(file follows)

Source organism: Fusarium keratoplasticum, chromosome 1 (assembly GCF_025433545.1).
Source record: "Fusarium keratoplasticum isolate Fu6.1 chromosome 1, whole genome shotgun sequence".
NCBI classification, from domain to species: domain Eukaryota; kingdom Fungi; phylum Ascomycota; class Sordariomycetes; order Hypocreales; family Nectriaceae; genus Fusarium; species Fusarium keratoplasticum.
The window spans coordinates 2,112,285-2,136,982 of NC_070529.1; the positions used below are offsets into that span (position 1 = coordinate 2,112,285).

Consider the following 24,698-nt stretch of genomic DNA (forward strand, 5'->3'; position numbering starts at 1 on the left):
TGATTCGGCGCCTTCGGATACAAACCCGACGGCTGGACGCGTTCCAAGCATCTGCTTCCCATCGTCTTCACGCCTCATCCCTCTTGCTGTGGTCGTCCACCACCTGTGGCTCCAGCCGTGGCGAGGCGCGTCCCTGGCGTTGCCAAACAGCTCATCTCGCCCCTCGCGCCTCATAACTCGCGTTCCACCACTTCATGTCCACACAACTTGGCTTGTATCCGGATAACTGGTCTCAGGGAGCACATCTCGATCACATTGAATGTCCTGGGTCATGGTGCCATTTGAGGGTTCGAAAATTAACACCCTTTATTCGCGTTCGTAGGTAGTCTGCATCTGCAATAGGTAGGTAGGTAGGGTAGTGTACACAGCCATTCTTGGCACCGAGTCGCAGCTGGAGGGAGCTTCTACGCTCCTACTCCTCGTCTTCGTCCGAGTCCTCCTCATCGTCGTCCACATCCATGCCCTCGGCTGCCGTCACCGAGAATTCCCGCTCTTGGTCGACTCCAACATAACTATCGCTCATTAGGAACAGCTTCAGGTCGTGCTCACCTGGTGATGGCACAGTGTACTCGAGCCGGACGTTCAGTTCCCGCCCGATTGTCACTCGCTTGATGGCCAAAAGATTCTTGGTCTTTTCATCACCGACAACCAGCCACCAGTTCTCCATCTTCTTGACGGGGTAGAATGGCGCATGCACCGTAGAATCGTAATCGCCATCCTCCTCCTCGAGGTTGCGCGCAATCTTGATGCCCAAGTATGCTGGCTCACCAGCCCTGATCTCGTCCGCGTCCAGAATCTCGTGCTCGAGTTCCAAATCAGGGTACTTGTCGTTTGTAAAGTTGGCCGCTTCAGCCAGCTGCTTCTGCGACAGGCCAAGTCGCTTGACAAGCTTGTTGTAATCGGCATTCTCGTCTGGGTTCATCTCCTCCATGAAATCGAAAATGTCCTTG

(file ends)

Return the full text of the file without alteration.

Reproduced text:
Source organism: Fusarium keratoplasticum, chromosome 1 (assembly GCF_025433545.1).
Source record: "Fusarium keratoplasticum isolate Fu6.1 chromosome 1, whole genome shotgun sequence".
NCBI classification, from domain to species: domain Eukaryota; kingdom Fungi; phylum Ascomycota; class Sordariomycetes; order Hypocreales; family Nectriaceae; genus Fusarium; species Fusarium keratoplasticum.
The window spans coordinates 2,112,285-2,136,982 of NC_070529.1; the positions used below are offsets into that span (position 1 = coordinate 2,112,285).

Consider the following 24,698-nt stretch of genomic DNA (forward strand, 5'->3'; position numbering starts at 1 on the left):
TGATTCGGCGCCTTCGGATACAAACCCGACGGCTGGACGCGTTCCAAGCATCTGCTTCCCATCGTCTTCACGCCTCATCCCTCTTGCTGTGGTCGTCCACCACCTGTGGCTCCAGCCGTGGCGAGGCGCGTCCCTGGCGTTGCCAAACAGCTCATCTCGCCCCTCGCGCCTCATAACTCGCGTTCCACCACTTCATGTCCACACAACTTGGCTTGTATCCGGATAACTGGTCTCAGGGAGCACATCTCGATCACATTGAATGTCCTGGGTCATGGTGCCATTTGAGGGTTCGAAAATTAACACCCTTTATTCGCGTTCGTAGGTAGTCTGCATCTGCAATAGGTAGGTAGGTAGGGTAGTGTACACAGCCATTCTTGGCACCGAGTCGCAGCTGGAGGGAGCTTCTACGCTCCTACTCCTCGTCTTCGTCCGAGTCCTCCTCATCGTCGTCCACATCCATGCCCTCGGCTGCCGTCACCGAGAATTCCCGCTCTTGGTCGACTCCAACATAACTATCGCTCATTAGGAACAGCTTCAGGTCGTGCTCACCTGGTGATGGCACAGTGTACTCGAGCCGGACGTTCAGTTCCCGCCCGATTGTCACTCGCTTGATGGCCAAAAGATTCTTGGTCTTTTCATCACCGACAACCAGCCACCAGTTCTCCATCTTCTTGACGGGGTAGAATGGCGCATGCACCGTAGAATCGTAATCGCCATCCTCCTCCTCGAGGTTGCGCGCAATCTTGATGCCCAAGTATGCTGGCTCACCAGCCCTGATCTCGTCCGCGTCCAGAATCTCGTGCTCGAGTTCCAAATCAGGGTACTTGTCGTTTGTAAAGTTGGCCGCTTCAGCCAGCTGCTTCTGCGACAGGCCAAGTCGCTTGACAAGCTTGTTGTAATCGGCATTCTCGTCTGGGTTCATCTCCTCCATGAAATCGAAAATGTCCTTG